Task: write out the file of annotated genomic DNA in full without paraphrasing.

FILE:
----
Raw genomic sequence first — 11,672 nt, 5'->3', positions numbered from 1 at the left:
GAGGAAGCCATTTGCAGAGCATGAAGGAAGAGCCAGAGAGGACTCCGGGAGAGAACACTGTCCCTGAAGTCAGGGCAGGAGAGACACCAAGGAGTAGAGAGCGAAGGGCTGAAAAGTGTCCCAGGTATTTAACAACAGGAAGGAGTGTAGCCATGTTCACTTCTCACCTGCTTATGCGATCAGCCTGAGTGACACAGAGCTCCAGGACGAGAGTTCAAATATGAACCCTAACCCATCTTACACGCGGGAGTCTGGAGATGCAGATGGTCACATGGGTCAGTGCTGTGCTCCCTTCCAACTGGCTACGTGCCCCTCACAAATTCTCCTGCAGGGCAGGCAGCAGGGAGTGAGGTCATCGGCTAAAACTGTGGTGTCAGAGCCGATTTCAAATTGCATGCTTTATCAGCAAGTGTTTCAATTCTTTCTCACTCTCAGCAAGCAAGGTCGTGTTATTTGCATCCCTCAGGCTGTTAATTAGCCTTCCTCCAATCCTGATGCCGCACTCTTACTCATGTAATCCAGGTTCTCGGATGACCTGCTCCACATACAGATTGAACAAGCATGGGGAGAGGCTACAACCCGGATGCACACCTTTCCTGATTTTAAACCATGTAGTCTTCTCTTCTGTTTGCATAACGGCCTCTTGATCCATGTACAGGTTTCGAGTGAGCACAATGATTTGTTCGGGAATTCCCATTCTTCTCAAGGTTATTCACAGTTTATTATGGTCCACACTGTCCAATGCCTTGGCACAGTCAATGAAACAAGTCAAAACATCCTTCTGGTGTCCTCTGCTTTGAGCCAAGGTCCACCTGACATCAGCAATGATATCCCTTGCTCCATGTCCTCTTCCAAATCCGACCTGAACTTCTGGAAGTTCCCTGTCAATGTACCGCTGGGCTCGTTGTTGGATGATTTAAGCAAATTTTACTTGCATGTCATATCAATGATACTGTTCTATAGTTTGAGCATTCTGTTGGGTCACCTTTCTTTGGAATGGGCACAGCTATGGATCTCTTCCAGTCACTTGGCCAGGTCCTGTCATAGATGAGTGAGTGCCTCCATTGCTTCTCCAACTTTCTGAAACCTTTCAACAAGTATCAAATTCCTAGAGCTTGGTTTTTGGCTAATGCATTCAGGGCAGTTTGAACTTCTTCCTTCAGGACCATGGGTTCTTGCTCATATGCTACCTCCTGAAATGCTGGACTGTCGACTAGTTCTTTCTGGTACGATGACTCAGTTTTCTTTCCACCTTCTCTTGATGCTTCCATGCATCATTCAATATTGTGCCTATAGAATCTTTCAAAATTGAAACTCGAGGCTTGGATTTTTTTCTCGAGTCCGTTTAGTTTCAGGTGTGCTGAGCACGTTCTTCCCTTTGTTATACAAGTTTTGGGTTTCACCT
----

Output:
Raw genomic sequence first — 11,672 nt, 5'->3', positions numbered from 1 at the left:
GAGGAAGCCATTTGCAGAGCATGAAGGAAGAGCCAGAGAGGACTCCGGGAGAGAACACTGTCCCTGAAGTCAGGGCAGGAGAGACACCAAGGAGTAGAGAGCGAAGGGCTGAAAAGTGTCCCAGGTATTTAACAACAGGAAGGAGTGTAGCCATGTTCACTTCTCACCTGCTTATGCGATCAGCCTGAGTGACACAGAGCTCCAGGACGAGAGTTCAAATATGAACCCTAACCCATCTTACACGCGGGAGTCTGGAGATGCAGATGGTCACATGGGTCAGTGCTGTGCTCCCTTCCAACTGGCTACGTGCCCCTCACAAATTCTCCTGCAGGGCAGGCAGCAGGGAGTGAGGTCATCGGCTAAAACTGTGGTGTCAGAGCCGATTTCAAATTGCATGCTTTATCAGCAAGTGTTTCAATTCTTTCTCACTCTCAGCAAGCAAGGTCGTGTTATTTGCATCCCTCAGGCTGTTAATTAGCCTTCCTCCAATCCTGATGCCGCACTCTTACTCATGTAATCCAGGTTCTCGGATGACCTGCTCCACATACAGATTGAACAAGCATGGGGAGAGGCTACAACCCGGATGCACACCTTTCCTGATTTTAAACCATGTAGTCTTCTCTTCTGTTTGCATAACGGCCTCTTGATCCATGTACAGGTTTCGAGTGAGCACAATGATTTGTTCGGGAATTCCCATTCTTCTCAAGGTTATTCACAGTTTATTATGGTCCACACTGTCCAATGCCTTGGCACAGTCAATGAAACAAGTCAAAACATCCTTCTGGTGTCCTCTGCTTTGAGCCAAGGTCCACCTGACATCAGCAATGATATCCCTTGCTCCATGTCCTCTTCCAAATCCGACCTGAACTTCTGGAAGTTCCCTGTCAATGTACCGCTGGGCTCGTTGTTGGATGATTTAAGCAAATTTTACTTGCATGTCATATCAATGATACTGTTCTATAGTTTGAGCATTCTGTTGGGTCACCTTTCTTTGGAATGGGCACAGCTATGGATCTCTTCCAGTCACTTGGCCAGGTCCTGTCATAGATGAGTGAGTGCCTCCATTGCTTCTCCAACTTTCTGAAACCTTTCAACAAGTATCAAATTCCTAGAGCTTGGTTTTTGGCTAATGCATTCAGGGCAGTTTGAACTTCTTCCTTCAGGACCATGGGTTCTTGCTCATATGCTACCTCCTGAAATGCTGGACTGTCGACTAGTTCTTTCTGGTACGATGACTCAGTTTTCTTTCCACCTTCTCTTGATGCTTCCATGCATCATTCAATATTGTGCCTATAGAATCTTTCAAAATTGAAACTCGAGGCTTGGATTTTTTTCTCGAGTCCGTTTAGTTTCAGGTGTGCTGAGCACGTTCTTCCCTTTGTTATACAAGTTTTGGGTTTCACCT